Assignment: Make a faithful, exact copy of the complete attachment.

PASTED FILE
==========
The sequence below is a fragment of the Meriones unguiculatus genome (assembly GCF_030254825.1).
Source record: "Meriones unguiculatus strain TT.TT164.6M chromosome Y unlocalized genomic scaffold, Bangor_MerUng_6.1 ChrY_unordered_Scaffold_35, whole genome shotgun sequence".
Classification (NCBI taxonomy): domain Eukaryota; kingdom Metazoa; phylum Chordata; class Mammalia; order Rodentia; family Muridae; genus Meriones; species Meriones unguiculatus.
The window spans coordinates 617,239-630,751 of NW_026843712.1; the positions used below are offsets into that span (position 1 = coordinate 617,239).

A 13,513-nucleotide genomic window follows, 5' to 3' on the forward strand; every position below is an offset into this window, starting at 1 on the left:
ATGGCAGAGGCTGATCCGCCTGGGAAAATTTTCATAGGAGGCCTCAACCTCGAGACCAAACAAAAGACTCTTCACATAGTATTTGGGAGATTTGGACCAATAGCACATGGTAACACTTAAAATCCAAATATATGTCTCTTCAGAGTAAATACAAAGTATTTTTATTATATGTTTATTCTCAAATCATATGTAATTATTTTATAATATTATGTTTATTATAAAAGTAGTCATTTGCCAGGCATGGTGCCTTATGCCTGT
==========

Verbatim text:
The sequence below is a fragment of the Meriones unguiculatus genome (assembly GCF_030254825.1).
Source record: "Meriones unguiculatus strain TT.TT164.6M chromosome Y unlocalized genomic scaffold, Bangor_MerUng_6.1 ChrY_unordered_Scaffold_35, whole genome shotgun sequence".
Classification (NCBI taxonomy): domain Eukaryota; kingdom Metazoa; phylum Chordata; class Mammalia; order Rodentia; family Muridae; genus Meriones; species Meriones unguiculatus.
The window spans coordinates 617,239-630,751 of NW_026843712.1; the positions used below are offsets into that span (position 1 = coordinate 617,239).

A 13,513-nucleotide genomic window follows, 5' to 3' on the forward strand; every position below is an offset into this window, starting at 1 on the left:
ATGGCAGAGGCTGATCCGCCTGGGAAAATTTTCATAGGAGGCCTCAACCTCGAGACCAAACAAAAGACTCTTCACATAGTATTTGGGAGATTTGGACCAATAGCACATGGTAACACTTAAAATCCAAATATATGTCTCTTCAGAGTAAATACAAAGTATTTTTATTATATGTTTATTCTCAAATCATATGTAATTATTTTATAATATTATGTTTATTATAAAAGTAGTCATTTGCCAGGCATGGTGCCTTATGCCTGT